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Metric Horsepower
Horsepower
Horsepower
(hp) is a unit of measurement of power (the rate at which work is done). There are many different standards and types of horsepower. Two common definitions being used today are the mechanical horsepower (or imperial horsepower), which is 745.7 watts, and the metric horsepower, which is approximately 735.5 watts. The term was adopted in the late 18th century by Scottish engineer James Watt
Watt
to compare the output of steam engines with the power of draft horses. It was later expanded to include the output power of other types of piston engines, as well as turbines, electric motors and other machinery.[1][2] The definition of the unit varied among geographical regions. Most countries now use the SI unit watt for measurement of power
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Active Differential
A differential is a gear train with three shafts that has the property that the rotational speed of one shaft is the average of the speeds of the others, or a fixed multiple of that average.Contents1 Overview 2 History 3 Epicyclic differential 4 Spur-gear differential 5 Non-automotive applications 6 Application to vehicles 7 Functional description 8 Loss of traction 9 Active differentials 10 Automobiles without differentials 11 See also 12 References 13 External linksOverview[edit]Automotive differential: The drive gear 2 is mounted on the carrier 5 which supports the planetary bevel gears 4 which engage the driven bevel gears 3 attached to the axles 1.ZF Differential. The drive shaft enters from the front and the driven axles run left and right. Car
Car
differential of a Škoda 422In automobiles and other wheeled vehicles, the differential allows the outer drive wheel to rotate faster than the inner drive wheel during a turn
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Suspension (vehicle)
Suspension is the system of tires, tire air, springs, shock absorbers and linkages that connects a vehicle to its wheels and allows relative motion between the two.[1] Suspension systems must support both roadholding/handling and ride quality,[2] which are at odds with each other. The tuning of suspensions involves finding the right compromise. It is important for the suspension to keep the road wheel in contact with the road surface as much as possible, because all the road or ground forces acting on the vehicle do so through the contact patches of the tires. The suspension also protects the vehicle itself and any cargo or luggage from damage and wear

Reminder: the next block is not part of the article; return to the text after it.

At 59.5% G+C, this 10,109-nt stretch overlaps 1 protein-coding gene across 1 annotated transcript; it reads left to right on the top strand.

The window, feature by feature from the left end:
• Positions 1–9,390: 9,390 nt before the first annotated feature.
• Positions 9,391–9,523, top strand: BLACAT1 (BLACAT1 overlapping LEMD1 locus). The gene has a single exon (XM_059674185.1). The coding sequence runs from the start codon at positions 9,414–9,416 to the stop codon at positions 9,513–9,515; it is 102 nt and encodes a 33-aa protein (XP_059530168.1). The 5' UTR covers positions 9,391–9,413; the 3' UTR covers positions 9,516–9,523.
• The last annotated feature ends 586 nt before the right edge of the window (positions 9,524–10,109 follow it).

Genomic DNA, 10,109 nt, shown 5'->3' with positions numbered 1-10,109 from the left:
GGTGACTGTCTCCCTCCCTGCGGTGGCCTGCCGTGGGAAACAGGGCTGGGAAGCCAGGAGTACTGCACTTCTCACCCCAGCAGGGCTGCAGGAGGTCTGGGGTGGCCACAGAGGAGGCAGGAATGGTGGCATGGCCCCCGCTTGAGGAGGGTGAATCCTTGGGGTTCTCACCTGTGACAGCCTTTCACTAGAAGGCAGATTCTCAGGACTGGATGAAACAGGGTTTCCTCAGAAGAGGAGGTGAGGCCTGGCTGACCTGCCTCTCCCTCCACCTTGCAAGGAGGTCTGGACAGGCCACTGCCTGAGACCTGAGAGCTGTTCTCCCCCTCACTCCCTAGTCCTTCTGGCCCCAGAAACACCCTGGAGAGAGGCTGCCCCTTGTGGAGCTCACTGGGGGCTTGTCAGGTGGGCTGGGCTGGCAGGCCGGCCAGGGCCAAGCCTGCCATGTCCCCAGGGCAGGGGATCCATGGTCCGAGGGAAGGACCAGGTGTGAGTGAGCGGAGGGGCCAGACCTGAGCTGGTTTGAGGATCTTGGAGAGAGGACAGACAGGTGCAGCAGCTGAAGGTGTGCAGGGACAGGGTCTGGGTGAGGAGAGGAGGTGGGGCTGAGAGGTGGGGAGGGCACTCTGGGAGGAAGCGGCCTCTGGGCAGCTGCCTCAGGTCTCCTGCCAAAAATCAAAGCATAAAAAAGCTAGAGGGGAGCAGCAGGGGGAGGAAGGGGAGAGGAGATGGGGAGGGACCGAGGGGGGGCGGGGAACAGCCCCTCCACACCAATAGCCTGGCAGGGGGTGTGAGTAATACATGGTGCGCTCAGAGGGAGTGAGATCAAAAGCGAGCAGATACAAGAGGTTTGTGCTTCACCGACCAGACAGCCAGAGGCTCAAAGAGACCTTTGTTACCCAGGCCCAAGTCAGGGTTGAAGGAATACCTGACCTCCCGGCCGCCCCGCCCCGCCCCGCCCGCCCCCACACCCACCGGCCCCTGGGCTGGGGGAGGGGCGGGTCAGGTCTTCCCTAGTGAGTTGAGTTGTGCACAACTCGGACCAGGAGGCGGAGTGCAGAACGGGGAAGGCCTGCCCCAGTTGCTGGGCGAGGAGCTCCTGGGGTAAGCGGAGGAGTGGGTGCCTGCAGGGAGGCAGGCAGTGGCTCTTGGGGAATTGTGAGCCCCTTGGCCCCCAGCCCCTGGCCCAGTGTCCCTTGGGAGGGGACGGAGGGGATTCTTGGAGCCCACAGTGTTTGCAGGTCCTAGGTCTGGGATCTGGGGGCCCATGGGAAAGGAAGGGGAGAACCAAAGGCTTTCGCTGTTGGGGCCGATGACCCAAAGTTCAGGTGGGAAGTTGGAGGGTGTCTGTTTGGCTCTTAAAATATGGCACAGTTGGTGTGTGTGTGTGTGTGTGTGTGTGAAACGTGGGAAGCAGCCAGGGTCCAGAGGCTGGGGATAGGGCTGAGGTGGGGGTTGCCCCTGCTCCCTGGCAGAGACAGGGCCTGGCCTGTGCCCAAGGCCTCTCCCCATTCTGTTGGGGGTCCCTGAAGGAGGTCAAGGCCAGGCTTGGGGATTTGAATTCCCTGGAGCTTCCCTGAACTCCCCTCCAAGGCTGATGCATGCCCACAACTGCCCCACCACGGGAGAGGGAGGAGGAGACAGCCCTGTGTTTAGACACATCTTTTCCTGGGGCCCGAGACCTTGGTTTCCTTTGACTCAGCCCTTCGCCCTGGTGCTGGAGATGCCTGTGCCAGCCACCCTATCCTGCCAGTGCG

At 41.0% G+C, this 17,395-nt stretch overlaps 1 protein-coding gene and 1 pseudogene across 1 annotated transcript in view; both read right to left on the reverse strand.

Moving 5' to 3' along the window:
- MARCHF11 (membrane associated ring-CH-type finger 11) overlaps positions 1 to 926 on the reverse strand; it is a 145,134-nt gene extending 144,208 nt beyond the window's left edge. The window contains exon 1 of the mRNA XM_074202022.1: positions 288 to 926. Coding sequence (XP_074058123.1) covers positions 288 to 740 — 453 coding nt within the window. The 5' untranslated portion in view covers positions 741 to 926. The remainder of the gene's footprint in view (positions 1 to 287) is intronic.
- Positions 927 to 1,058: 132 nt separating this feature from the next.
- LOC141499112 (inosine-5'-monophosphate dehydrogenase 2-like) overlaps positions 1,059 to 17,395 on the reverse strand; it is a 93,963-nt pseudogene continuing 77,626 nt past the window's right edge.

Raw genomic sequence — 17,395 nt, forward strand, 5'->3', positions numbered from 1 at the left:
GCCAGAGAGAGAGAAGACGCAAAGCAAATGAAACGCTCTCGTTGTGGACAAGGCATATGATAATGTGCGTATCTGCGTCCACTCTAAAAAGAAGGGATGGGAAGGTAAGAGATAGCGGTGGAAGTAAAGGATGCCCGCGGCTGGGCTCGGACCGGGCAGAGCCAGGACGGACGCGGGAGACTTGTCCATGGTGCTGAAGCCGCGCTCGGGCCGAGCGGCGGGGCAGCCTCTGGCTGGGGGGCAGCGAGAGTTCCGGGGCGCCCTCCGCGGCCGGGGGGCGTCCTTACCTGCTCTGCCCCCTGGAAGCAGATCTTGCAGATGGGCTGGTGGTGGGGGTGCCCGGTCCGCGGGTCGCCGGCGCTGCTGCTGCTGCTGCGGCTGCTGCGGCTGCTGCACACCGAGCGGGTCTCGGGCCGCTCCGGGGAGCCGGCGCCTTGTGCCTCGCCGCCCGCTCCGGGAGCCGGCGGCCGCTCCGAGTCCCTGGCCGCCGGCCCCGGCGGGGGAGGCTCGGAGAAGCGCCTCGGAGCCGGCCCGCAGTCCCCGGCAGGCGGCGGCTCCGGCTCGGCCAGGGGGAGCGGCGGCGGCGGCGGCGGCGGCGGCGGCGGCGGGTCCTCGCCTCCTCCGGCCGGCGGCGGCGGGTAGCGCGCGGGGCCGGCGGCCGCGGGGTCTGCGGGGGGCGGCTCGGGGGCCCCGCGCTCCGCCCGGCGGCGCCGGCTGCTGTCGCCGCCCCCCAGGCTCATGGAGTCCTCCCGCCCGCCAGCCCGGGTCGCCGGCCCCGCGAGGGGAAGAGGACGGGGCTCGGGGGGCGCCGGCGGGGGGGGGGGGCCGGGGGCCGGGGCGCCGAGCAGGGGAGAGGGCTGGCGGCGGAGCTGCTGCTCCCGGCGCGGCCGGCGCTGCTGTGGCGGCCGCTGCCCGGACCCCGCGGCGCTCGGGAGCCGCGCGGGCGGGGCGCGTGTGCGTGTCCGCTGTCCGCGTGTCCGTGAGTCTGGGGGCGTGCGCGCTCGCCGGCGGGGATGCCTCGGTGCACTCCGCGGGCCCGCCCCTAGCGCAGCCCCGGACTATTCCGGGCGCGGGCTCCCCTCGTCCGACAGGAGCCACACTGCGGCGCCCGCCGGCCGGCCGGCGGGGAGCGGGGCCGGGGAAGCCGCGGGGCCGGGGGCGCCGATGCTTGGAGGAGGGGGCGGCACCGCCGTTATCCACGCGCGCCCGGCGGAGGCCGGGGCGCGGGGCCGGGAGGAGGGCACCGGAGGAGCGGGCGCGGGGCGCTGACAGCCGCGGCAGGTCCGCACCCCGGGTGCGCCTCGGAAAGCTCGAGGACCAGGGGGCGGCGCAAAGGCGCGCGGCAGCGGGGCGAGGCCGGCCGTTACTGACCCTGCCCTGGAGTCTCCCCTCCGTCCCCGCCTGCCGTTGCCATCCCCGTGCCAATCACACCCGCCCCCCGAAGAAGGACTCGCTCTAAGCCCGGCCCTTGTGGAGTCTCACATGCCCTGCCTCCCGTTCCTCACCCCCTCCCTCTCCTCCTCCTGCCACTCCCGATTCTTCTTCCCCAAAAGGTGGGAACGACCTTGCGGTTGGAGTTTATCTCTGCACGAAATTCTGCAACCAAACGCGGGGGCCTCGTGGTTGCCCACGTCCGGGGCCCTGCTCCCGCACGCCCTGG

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Independent Suspension
Independent suspension
Independent suspension
is a broad term for any automobile suspension system that allows each wheel on the same axle to move vertically (i.e. reacting to a bump in the road) independently of the others. This is contrasted with a beam axle or deDion axle system in which the wheels are linked – movement on one side affects the wheel on the other side. "Independent" refers to the motion or path of movement of the wheels or suspension. It is common for the left and right sides of the suspension to be connected with anti-roll bars or other such mechanisms. The anti-roll bar ties the left and right suspension spring rates together but does not tie their motion together. Most modern vehicles have independent front suspension (IFS). Many vehicles also have an independent rear suspension (IRS). IRS, as the name implies, has the rear wheels independently sprung
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Coil Spring
A coil spring, also known as a helical spring, is a mechanical device which is typically used to store energy and subsequently release it, to absorb shock, or to maintain a force between contacting surfaces. They are made of an elastic material formed into the shape of a helix which returns to its natural length when unloaded. Under tension or compression, the material (wire) of a coil spring undergoes torsion. The spring characteristics therefore depend on the shear modulus, not Young's Modulus. A coil spring may also be used as a torsion spring: in this case the spring as a whole is subjected to torsion about its helical axis. The material of the spring is thereby subjected to a bending moment, either reducing or increasing the helical radius